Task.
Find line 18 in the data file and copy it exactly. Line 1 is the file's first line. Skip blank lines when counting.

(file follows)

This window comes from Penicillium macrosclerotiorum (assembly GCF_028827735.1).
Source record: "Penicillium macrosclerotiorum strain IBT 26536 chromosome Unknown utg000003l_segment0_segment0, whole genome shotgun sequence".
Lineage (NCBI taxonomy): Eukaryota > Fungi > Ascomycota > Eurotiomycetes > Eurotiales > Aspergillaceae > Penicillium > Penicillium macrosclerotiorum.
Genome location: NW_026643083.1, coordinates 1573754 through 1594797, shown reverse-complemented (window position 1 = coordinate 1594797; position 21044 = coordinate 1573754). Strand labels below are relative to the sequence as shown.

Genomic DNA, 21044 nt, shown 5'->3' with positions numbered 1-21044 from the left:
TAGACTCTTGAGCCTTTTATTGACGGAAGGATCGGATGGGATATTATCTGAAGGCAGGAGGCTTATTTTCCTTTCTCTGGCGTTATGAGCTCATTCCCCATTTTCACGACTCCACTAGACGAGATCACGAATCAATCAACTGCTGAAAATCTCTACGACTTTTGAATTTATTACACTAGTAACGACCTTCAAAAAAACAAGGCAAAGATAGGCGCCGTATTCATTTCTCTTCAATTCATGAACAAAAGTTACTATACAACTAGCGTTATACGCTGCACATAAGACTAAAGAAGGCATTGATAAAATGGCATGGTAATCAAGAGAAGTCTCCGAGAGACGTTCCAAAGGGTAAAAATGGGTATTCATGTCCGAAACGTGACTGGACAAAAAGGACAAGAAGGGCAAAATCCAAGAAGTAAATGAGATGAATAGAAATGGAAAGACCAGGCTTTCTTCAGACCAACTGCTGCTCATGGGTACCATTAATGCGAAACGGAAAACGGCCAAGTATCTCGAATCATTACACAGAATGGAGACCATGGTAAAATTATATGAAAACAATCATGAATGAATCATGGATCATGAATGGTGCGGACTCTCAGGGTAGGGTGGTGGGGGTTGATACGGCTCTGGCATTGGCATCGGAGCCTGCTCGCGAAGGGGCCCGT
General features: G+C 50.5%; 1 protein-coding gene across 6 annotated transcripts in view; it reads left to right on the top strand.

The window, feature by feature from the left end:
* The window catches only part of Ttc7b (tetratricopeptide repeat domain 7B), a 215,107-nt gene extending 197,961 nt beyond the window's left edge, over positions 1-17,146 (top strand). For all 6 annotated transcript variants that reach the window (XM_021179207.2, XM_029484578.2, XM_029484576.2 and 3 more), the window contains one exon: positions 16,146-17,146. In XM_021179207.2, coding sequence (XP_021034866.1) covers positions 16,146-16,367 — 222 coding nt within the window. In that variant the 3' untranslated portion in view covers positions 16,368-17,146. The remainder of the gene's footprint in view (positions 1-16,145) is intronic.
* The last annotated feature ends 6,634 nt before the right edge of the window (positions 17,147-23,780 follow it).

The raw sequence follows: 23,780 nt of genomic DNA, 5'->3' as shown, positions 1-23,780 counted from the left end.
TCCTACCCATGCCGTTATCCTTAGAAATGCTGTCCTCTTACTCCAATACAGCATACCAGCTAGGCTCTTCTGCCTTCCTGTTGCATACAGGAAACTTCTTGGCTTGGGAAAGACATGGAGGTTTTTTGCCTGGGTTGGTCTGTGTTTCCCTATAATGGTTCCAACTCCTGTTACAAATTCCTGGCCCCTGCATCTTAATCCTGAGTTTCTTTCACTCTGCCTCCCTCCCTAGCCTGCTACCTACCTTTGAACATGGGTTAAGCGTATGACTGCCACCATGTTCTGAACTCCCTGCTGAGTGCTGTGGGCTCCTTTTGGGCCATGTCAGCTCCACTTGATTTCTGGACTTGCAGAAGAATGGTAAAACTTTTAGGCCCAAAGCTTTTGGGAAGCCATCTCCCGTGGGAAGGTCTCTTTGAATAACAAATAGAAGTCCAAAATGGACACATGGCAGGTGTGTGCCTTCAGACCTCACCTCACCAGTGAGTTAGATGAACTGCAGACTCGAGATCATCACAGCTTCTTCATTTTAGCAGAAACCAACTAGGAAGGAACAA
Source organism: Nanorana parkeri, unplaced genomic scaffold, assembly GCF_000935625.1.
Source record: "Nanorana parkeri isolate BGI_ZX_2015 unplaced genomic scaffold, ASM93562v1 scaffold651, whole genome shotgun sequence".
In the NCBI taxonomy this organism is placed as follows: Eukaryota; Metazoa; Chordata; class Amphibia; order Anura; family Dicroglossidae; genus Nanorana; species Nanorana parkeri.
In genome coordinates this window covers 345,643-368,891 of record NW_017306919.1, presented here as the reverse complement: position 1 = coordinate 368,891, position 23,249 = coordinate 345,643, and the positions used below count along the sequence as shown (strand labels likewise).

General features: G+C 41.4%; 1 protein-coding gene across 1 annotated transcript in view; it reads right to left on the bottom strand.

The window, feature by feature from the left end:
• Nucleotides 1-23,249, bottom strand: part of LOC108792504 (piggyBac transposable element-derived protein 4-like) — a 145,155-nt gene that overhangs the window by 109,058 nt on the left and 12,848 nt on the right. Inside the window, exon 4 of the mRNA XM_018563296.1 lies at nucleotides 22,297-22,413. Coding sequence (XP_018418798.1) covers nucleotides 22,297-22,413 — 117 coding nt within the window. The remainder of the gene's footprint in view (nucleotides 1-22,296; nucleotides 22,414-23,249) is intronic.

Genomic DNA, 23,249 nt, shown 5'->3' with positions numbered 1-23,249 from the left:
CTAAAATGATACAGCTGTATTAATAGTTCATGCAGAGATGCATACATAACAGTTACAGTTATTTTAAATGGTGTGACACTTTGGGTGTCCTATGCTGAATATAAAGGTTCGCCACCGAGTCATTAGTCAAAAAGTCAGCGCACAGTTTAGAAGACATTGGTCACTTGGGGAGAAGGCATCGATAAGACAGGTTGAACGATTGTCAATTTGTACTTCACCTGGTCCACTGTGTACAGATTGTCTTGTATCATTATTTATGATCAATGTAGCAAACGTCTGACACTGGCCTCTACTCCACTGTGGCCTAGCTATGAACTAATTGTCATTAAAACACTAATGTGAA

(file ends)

The window, feature by feature from the left end: